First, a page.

Paternal Anxiety/Maternal Anxiety
Level of anxiety in mothers and fathers was measured with the Generalized Anxiety Disorder (GAD) Assessment (GAD-7, Spitzer et al., 2006). This is a self-report scale widely used to evaluate the severity of generalized anxiety. It contains seven items evaluated at a four-point Likert scale. Responders are asked to answer the following question: “Over the last 2 weeks, how often have you been bothered by the following problems?” (not at all, several days, more than half the days, and nearly every day). The sum of scores ranges from 0 to 21 with the following cut-off points: 5 interpreted as mild levels of anxiety, 10 – moderate; and 15 – strong. GAD-7 differentiates GAD from comorbid depression. Evaluation of psychometric properties showed that GAD-7 is a reliable and valid measure to capture anxiety symptoms in the general population (Löwe et al., 2008; Hinz et al., 2017) as well as in psychiatric patients (Johnson et al., 2019). The Cronbach α coefficients of reliability were calculated as 0.92, while intraclass correlation as 0.83 (Spitzer et al., 2006). To our best knowledge, there has been no study undertaken in order to evaluate the psychometric properties of GAD-7 based on Polish cohort; thus, we followed norms proposed by Spitzer et al. (2006).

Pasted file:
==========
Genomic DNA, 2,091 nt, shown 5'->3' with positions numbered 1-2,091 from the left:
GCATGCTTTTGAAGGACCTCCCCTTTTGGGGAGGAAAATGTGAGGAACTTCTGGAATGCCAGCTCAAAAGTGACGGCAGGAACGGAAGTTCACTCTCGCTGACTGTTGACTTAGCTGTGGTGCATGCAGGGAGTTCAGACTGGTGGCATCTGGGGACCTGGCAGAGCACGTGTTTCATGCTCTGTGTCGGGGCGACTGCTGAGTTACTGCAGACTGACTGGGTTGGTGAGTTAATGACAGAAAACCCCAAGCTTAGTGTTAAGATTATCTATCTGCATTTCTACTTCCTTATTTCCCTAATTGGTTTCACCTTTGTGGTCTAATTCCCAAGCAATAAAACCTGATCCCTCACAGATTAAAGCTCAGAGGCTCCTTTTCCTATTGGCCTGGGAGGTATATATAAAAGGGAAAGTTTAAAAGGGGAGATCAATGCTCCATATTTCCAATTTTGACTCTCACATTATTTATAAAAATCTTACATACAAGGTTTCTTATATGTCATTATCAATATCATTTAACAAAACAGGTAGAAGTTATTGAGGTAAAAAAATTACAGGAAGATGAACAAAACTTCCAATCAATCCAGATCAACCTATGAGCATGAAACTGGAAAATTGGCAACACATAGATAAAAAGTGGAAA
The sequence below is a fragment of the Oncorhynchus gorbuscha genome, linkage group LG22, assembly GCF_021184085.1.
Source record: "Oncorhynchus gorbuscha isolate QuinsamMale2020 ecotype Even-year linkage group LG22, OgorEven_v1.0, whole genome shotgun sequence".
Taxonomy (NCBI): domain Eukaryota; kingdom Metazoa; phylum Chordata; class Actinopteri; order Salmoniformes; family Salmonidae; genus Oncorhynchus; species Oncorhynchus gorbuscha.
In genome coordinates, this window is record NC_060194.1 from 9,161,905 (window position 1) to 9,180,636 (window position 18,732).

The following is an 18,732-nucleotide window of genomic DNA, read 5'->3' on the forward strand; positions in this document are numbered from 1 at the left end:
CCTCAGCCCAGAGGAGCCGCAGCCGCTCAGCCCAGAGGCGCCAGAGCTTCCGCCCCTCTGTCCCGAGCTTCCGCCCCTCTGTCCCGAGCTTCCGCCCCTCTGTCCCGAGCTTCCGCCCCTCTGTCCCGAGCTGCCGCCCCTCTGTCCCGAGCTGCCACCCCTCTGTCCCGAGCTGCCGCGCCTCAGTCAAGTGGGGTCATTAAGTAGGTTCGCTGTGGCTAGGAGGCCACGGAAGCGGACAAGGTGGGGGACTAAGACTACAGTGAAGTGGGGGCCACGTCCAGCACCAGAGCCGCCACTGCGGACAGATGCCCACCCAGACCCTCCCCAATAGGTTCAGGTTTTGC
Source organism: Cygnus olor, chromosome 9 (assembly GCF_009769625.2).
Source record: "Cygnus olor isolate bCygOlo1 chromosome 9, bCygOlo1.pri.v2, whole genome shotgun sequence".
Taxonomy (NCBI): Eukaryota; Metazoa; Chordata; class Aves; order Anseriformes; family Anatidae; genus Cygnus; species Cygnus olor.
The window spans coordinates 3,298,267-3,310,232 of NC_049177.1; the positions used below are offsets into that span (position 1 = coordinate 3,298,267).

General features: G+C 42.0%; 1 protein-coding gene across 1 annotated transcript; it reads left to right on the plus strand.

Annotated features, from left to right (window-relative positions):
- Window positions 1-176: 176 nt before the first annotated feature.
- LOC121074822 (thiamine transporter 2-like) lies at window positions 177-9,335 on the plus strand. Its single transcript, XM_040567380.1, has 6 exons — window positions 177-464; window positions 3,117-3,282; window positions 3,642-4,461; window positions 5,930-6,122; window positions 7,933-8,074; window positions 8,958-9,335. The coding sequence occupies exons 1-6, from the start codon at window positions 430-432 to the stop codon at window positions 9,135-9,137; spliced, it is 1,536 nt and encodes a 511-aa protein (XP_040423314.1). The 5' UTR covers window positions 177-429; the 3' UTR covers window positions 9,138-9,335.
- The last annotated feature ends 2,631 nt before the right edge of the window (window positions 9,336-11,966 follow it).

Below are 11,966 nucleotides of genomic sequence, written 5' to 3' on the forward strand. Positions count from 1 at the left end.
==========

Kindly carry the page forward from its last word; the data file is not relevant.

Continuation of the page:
Paternal Stress/Maternal Stress
Level of stress in mothers and fathers was measured with the Parental Stress Scale (PSS, Berry and Jones, 1995). This is a self-report scale used to measure the stress level experienced by mothers, fathers, stepparents, and foster parents, as well as to measure parenting stress associated with grandparenting (Louie et al., 2017). Items represent positive (e.g., emotional benefits, personal development) and negative (demands on resources, restrictions) themes of parenthood. PSS contains 18 items evaluated at a five-point Likert scale (strongly disagree, disagree, undecided, agree, and strongly agree) with the sum of scores ranges from 18 to 90. Higher scores indicate a higher level of parental stress (Berry and Jones, 1995). The Cronbach α coefficients of reliability were calculated as 0.83 while inter-item correlation as 0.23 (which was in line with authors expectation; the items focus on variety of examples in terms of broad construct; Berry and Jones, 1995). The scale was translated into five languages and used in eight countries (Australia, Canada, China, India, Ireland, Spain, Malaysia, and United States; Louie et al., 2017). To our knowledge, the scale was not used for clinical research in Poland so far. Translation was done into Polish by the investigator (ŁB) according to World Health Organization recommendations.